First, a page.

Howard Schultz, The Coffee Bar Enthusiast
“My greatest success has been that I got to build the kind of company my father never got to work for.”
Today, Starbucks is the leading specialty coffee powerhouse in the world. But who is the man behind the modern-day success of Starbucks? Through his resolute vision of providing specialty coffee with old-world charm, Howard Schultz, Chairman and CEO of Starbucks Corp, turned his dream into reality.
Howard Schultz was born in Brooklyn, New York in 1953 and was raised in the Bay View housing projects. Growing up, Schultz’s parents worked blue-collar jobs which often didn’t pay much and did not offer any benefits for him or his family. When his father broke his ankle while Schultz was a young boy, he lost his job as a delivery driver. With no disability or medical coverage, the family could barely afford to put food on the table.
Schultz excelled in high school sports and was awarded an athletic scholarship to Northern Michigan University in 1971 where he earned a bachelor’s degree in Communications. Upon graduating, Schultz took a sales position at Xerox Corporation. In 1979 he took a management job at Hammarplast, a Swedish drip coffee maker manufacturer.
At Hammerplast, Schultz noticed a small coffee company based in Seattle, Starbucks, which was buying more and more of Hammerplast’s espresso machines. He was so intrigued that he flew to Seattle to see the stores for himself. Starbucks was founded in 1971, selling freshly roasted gourmet coffee beans, teas, spices and coffee-making accessories. When Schultz met the company’s founders, Jerry Baldwin, Gordon Bowker and Zev Siegl, he was captivated by their passion for great coffee. Schultz remembers the first time he came to Starbucks saying, “When I walked in the store for the first time—I know this sounds really hokey—I knew I was home. I can’t explain it. But I knew I was in a special place, and the product kind of spoke to me.”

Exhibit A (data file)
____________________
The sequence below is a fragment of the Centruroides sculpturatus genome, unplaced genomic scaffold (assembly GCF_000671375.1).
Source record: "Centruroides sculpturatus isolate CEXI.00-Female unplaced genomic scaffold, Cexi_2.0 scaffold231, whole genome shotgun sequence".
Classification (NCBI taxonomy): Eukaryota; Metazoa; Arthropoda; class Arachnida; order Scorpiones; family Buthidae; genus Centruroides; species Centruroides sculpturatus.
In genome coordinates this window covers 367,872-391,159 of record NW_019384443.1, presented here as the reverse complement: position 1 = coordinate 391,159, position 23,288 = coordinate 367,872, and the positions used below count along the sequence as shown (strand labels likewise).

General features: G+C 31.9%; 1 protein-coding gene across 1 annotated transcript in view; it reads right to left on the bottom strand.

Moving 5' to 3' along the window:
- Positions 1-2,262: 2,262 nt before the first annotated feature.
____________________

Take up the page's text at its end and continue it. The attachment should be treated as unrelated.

A year later, Schultz was hired on at Starbucks as director of retail operations and marketing. In 1983, while on a buying trip in Milan, Italy, Schultz had an epiphany at one of the many coffee bars. He was struck by the connection people had to coffee, and to the coffee bars which served as a meeting place for people in the community and wanted to replicate the coffee bar at Starbucks stores. He was eager to share this new idea with the creators and was convinced it was the way of the future. But when Schultz told the owners about his new idea, they didn’t share his enthusiasm. After much persistence, the owners allowed Schultz to open a coffee bar in one of the new stores opening in Seattle. Although the coffee bar was an overnight success, the founders were convinced it was not the direction they wanted to go in.
Schultz then left Starbucks in 1985 to follow his dream and open a coffee bar chain, which he called Il Giornale (The Journal). His shop was a hit, however he lacked the funding needed to expand his reach. Two years later, Baldwin and Bowker were selling the original Starbucks chain to focus on other ventures. With the help of investors in the Seattle area, Schultz purchased Starbucks for $3.8 million. He merged the stores with his own, calling it the Starbucks Coffee Company.
At the time, coffee was not that popular in America let alone high-grade coffee beans, but still Schultz pressed on. He expanded the menu, offering basic brewed coffee along with espresso, cappuccinos, café lattes, iced coffee and café mochas. He worked to create a pleasant atmosphere where customers could relax, meet with friends and enjoy their coffee in style.
As Starbucks grew, Schultz was adamant about one thing—that employees should be treated with dignity and respect, and offered proper benefits. Recalling his own childhood when his father had no health insurance or benefits, and witnessing the debilitating effect it had on his family, he wanted to make a contribution so others wouldn’t experience the same thing. He extended health benefits to all employees and offered a stock-option plan, creating a more dedicated work force and promoting a high level of customer service. Starbucks has achieved a turnover rate less than half of most fast-food businesses and Schultz credits part of the company’s dramatic growth to the benefits it offers its employees.
Through its rapid growth in the 1990’s, Schultz maintained that his main goal was “to serve a great cup of coffee, and to build a company with soul.” Today, Starbucks is the largest coffeehouse company in the world, with 20,891 stores in 62 countries. Despite his success, Howard Schultz tries to stay grounded in his values, treat employees and communities with dignity and to maintain the distinct company culture of Starbucks.